Fall fishing spot on despite the bluster

Rougher conditions, pricier bait and all-night angling only make the reward of these coast favorites more enjoyable after the batter meets the fryer.

CorrespondentOctober 6, 2011 

— A northeasterly wind was blowing 20 to 30 miles per hour, and, according to the weather forecast, anyone out on this blustery day would also be pelted with intermittent rain. Nevertheless, about four-dozen undaunted anglers crowded the northern rail of the Kure Beach Fishing Pier.

Some anglers were clad in rainwear from head to toe, while the more hardy souls among them simply wore sweatshirts. The gathering was as colorful as it was diverse. Young and old, men and women, boys and girls, they all had come to the pier for one thing.

It was the first big spot run of the year. Named for the dark spot just behind its gill, a big spot weighs less than a pound. Despite its small size, no other fish lures so many anglers to the coast's ocean fishing piers.

"They started biting at night on Wednesday on Sept. 7 and have continued biting all the way through Sunday morning," said Mike Robertson, whose family owns the pier. "The northeast wind cooled the water down and the spots really went to biting. I've seen a spot run last six weeks, with the biggest push of fish usually coming around the second week of October."

Alice Locklear, 84, had traveled two hours from her home in Shannon when she heard the spots were biting. Clad in a yellow rain suit, she had been landing flopping fish on the pier deck all night long and into the morning.

"We got here last night about 12:00 and have caught around 100 spots," Locklear said. "I've been using bloodworms for bait. It's pretty windy, but we try to go anywhere they're biting. Sometimes we go to Southport and fish from a boat. But we will probably come to fish Kure Beach Pier three or four times this year."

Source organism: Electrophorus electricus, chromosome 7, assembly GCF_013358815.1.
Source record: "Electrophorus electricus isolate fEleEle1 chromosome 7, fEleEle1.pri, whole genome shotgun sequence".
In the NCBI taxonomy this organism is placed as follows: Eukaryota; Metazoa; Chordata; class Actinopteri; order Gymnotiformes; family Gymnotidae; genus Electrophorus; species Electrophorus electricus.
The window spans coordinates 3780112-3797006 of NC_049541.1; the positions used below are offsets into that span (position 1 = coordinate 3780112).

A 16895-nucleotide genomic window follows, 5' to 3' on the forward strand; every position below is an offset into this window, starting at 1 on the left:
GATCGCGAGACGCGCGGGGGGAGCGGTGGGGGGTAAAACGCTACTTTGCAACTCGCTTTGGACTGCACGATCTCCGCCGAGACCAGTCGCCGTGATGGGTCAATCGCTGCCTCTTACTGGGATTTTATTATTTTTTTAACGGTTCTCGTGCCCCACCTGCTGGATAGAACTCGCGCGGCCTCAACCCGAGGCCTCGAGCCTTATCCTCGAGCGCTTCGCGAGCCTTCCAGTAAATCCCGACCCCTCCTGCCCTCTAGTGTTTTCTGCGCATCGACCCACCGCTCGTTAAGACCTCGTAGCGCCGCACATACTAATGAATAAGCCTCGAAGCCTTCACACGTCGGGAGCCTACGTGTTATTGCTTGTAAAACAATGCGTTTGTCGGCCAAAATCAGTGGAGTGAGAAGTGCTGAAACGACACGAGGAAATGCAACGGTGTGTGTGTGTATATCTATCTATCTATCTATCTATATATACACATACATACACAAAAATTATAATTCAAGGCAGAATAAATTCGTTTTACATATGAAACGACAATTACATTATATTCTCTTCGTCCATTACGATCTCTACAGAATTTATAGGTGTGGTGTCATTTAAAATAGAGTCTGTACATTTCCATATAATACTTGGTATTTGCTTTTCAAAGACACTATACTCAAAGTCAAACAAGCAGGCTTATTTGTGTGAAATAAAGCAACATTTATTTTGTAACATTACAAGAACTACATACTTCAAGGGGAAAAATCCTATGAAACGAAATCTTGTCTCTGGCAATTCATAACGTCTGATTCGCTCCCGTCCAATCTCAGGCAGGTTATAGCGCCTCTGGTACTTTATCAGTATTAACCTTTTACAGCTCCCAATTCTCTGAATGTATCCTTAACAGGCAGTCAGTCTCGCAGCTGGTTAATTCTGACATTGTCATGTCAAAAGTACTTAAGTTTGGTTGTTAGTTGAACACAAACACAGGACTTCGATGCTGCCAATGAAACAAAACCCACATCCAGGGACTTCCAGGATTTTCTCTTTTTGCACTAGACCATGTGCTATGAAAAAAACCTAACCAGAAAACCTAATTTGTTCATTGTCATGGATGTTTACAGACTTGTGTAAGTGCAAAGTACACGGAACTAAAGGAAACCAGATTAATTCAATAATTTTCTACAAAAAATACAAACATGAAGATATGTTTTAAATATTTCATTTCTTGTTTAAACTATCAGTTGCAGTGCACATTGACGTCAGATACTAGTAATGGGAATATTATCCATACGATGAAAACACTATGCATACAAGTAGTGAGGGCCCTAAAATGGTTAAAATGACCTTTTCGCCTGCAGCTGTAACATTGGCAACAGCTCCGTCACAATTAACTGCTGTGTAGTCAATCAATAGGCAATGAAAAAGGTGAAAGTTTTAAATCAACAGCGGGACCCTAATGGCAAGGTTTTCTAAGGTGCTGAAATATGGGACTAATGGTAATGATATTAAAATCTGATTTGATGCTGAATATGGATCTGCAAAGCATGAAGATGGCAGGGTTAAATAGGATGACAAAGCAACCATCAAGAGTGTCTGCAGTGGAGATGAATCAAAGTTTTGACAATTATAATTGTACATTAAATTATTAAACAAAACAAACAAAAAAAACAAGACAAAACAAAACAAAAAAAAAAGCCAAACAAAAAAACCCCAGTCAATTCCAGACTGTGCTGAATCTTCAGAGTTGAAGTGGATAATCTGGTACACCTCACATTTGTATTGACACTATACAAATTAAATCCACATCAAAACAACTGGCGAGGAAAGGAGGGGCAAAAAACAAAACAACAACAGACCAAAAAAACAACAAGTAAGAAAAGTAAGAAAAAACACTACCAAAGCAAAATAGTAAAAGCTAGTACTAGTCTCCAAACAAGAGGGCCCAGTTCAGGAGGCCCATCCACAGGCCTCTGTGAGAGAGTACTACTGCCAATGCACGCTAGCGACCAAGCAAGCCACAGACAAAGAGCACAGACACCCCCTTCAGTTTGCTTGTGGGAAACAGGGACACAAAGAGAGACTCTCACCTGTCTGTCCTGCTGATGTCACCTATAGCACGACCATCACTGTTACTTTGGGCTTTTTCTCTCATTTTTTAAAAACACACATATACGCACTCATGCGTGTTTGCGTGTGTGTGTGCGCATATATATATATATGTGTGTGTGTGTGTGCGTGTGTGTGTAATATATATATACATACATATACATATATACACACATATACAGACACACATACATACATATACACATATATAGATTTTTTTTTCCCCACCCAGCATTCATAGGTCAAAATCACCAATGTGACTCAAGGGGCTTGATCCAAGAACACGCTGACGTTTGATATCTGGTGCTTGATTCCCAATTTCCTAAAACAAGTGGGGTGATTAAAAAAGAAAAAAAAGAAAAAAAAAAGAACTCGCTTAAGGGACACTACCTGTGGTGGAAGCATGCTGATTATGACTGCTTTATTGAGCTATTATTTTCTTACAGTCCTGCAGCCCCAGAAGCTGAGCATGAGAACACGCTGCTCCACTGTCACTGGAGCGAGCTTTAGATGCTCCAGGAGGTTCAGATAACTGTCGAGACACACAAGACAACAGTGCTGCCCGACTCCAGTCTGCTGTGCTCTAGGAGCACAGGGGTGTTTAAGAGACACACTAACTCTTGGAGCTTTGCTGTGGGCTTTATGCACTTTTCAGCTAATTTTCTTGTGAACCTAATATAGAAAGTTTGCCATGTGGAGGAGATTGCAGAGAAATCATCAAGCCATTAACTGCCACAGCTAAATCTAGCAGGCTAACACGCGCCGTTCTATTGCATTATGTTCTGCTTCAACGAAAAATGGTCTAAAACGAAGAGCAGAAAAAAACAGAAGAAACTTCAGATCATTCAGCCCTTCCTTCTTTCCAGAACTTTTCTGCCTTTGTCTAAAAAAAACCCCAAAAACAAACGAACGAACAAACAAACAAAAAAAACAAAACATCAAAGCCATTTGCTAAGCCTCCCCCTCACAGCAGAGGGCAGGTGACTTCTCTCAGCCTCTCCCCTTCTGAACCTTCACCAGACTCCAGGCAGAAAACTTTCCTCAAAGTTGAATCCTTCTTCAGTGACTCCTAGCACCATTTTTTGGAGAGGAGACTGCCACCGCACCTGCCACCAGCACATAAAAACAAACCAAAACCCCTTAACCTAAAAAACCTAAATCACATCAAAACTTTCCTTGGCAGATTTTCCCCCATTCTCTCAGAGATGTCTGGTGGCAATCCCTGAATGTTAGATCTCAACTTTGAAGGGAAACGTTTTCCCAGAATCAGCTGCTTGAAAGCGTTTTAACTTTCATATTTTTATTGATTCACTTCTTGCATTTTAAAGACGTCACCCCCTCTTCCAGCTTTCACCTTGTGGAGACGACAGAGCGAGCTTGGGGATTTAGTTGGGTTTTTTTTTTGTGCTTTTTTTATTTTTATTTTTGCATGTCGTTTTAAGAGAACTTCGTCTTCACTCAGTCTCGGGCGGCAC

Locklear's grandson had gone to the pier house to take a break. But there were no strangers in any crowd casting shoulder-to-shoulder during a spot run. Beside her, Roy Johnson, age 60, who lives only a few minutes away in Wilmington, was also busy hauling spots over the rail.

"I've been here since last night, but the fish really started biting the best this morning after it quit raining," he said. "I come two or three times a month when the spots are biting. September and October are my favorite months of the year."

Real bloodworms

Like Locklear, Johnson was using real bloodworms for bait. Some other anglers were using artificially scented bloodworm strips or pieces of shrimp. But he said he depended upon the "real thing."

"They cost $10 a dozen, but spots like bloodworms more than anything else," he said. "I cut them into small pieces so they last longer. It doesn't take a big bait to catch a spot."

While he doesn't skimp on his bait, Johnson is cost-conscious about where he fishes.

"I come to Kure Beach Pier because it's the cheapest fishing," he said. "A pier ticket costs $6 and there's no charge for parking nearby. I fish at Johnnie Mercer's Pier at Wrightsville Beach after October 26 because that's when they take up the parking meters."

Tough but worth it

The wind had whipped up some huge waves. Johnson had tied his own two-hook rig with 80-pound monofilament line, No. 6 hooks, and a swivel. But he had to rig it with a heavy, 6-ounce pyramid sinker to hold the bait on the bottom in the rough conditions. Locklear was using an over-the-counter two-hook rig with two, 3-ounce sinkers.

Despite the heavy weights they used, the two anglers' rigs occasionally became tangled because the rough seas moved the sinkers around. But anglers' tempers don't flare flares at such petty details. Locklear smiled from beneath the hood of her rain parka.

"I've been fishing for spots more than 70 years," she said. "I make a batter with cornmeal and House Autry Seafood Breader Mix and fry them then fry some hushpuppies to go with them."

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